Monday, May 31, 2010
A couple of months ago I was at the shooting range. I had my police motor parked near a table where we load our magazines and clean our weapons. Down range you could see the targets of human silhouettes hanging. While there I heard someone say loudly, "Who's motorcycle is this?" There were three of our motors parked at the range and turning around I noticed a group of about 15 to 20 men dressed in black BDU's standing at the rear of my police motor.
I answered that it was my motor parked there. One out of the group asked me about the blue star flag which I have on the back of my motor. I told him I have a son who is currently serving in the armed forces. This person who appeared to be the spokesperson for this group said, "Tell him thank you from us for his service." I told him I would make sure that he knew.
About a week ago I was running errands with my youngest son who is in the second grade. The errands took a little longer than I had planned. My son being hungry chose to eat at a nearby restaurant. While we were seated I noticed that something had his attention. Looking to my left, I saw that my son was staring at two uniformed soldiers who had walked in.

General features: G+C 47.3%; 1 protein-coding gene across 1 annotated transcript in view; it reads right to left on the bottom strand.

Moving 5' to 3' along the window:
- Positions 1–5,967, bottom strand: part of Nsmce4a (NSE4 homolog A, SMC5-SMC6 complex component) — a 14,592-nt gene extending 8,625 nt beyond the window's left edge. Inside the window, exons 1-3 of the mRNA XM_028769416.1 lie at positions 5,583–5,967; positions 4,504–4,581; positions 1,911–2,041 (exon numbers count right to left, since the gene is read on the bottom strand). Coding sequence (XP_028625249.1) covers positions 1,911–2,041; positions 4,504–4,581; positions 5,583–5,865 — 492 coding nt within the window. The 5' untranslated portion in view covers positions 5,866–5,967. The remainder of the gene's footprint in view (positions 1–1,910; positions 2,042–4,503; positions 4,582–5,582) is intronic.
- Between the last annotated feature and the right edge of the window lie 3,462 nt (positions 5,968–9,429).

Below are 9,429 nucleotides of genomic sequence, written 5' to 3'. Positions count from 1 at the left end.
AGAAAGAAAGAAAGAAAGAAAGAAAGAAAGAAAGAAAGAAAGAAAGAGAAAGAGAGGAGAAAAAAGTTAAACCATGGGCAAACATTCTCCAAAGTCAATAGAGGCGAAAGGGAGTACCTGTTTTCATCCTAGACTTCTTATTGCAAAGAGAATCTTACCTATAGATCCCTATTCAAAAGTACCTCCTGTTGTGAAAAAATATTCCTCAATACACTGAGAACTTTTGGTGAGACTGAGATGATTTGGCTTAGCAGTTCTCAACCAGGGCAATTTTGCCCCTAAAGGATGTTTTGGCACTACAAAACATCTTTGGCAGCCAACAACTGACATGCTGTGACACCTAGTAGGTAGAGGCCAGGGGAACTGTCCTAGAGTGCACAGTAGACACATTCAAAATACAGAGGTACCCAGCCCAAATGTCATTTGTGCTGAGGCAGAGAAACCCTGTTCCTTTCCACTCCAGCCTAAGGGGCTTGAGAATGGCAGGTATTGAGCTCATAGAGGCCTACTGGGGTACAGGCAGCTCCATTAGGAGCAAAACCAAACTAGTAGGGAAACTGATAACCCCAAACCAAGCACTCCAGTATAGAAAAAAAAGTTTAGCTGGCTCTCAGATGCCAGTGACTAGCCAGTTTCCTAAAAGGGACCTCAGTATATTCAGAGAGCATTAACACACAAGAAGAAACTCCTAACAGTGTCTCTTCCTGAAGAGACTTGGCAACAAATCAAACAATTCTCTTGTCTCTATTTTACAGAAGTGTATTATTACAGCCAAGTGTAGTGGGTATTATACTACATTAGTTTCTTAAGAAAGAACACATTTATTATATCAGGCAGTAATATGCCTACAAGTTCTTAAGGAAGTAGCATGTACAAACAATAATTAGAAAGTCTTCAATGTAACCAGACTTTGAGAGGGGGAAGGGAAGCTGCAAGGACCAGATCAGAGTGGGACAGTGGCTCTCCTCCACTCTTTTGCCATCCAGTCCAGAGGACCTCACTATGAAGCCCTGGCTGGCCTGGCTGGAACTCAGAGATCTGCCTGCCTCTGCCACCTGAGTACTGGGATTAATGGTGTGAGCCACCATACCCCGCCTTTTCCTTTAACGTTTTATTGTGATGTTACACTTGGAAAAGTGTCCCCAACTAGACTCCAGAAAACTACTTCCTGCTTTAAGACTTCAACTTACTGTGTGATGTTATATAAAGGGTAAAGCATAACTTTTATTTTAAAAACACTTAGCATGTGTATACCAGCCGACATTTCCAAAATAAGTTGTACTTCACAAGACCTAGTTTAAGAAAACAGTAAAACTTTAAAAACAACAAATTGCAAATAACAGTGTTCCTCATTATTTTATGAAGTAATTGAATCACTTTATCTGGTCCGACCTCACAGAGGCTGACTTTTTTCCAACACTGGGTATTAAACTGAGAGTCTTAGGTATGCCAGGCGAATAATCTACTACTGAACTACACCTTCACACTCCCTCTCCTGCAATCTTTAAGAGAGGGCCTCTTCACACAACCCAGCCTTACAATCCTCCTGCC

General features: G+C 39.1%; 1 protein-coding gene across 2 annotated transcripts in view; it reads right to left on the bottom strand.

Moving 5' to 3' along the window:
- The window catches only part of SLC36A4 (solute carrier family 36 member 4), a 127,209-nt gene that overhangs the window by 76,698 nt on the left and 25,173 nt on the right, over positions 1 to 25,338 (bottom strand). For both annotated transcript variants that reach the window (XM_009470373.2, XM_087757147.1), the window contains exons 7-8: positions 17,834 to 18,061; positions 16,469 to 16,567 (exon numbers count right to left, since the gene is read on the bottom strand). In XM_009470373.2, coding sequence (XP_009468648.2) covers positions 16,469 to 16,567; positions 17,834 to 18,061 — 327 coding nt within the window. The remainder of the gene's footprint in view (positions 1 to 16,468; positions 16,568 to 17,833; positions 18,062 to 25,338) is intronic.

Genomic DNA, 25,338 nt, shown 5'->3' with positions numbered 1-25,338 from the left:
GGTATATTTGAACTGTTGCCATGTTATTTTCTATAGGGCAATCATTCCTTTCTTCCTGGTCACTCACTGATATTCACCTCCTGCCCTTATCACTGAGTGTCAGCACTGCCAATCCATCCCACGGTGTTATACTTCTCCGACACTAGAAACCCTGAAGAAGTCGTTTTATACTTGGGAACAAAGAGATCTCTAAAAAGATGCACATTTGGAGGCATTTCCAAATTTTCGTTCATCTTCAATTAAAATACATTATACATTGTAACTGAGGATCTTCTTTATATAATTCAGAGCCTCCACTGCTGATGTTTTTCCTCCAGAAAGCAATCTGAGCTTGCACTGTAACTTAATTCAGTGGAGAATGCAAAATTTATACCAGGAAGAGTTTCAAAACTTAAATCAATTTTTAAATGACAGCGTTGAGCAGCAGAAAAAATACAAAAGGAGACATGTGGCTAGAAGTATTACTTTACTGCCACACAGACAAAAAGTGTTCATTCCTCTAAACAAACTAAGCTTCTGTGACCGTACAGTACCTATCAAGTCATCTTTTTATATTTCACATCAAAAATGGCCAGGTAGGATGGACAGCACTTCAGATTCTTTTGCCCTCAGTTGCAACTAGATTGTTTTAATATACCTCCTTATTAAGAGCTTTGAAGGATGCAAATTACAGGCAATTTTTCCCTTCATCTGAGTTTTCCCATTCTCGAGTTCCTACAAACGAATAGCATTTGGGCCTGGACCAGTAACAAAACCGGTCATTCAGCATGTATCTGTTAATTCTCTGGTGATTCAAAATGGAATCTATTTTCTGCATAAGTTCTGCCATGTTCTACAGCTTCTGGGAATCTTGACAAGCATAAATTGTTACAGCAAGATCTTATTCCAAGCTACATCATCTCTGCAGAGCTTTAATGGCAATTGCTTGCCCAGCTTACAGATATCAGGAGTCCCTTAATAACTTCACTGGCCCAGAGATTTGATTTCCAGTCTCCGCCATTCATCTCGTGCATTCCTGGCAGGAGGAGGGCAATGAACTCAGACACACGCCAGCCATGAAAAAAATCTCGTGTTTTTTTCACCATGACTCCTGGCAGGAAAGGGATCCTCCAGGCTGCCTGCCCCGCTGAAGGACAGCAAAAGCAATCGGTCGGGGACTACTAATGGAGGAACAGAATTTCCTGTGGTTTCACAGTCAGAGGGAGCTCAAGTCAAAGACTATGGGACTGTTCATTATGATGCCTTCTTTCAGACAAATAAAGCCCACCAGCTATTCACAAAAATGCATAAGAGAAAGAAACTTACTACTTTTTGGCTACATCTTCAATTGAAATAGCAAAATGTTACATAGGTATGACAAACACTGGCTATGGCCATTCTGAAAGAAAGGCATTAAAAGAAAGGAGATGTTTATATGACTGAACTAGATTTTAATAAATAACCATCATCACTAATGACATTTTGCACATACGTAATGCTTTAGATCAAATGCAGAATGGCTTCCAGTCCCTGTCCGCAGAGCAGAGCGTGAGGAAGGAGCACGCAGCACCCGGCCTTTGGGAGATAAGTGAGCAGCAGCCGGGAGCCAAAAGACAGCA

My son asked me why they were here. I guess to him it seemed a little different to actually see a couple of soldiers in a restaurant to eat lunch.
After we had finished our lunch, we approached the soldiers table. I excused our intrusion as I extended my hand to thank them both for their service. I got a firm hand shake, a slight look of surprise and a polite "You're welcome." My son shook both of their hands and said, "Thanks for protecting me."
I think he understands to the best of his limited life's experience why and how they protect our way of life.
So today while we are celebrating this extra day off, having family and friends over for a barbeque, please take a small moment of time out of your day to remember those who are serving in distant countries and are without their families. Remember those families who's lives have been forever changed due to the loss of their loved one(s) who have made the ultimate sacrifice in the protection of our way of life.
"Courage is resistance to fear, mastering of fear - not absence of fear." Mark Twain
Tuesday, May 25, 2010
I'm sure almost everyone is familiar with this fairy tale and how they used a trail of breadcrumbs to mark their way with the intention of using the same said trail to find their way back.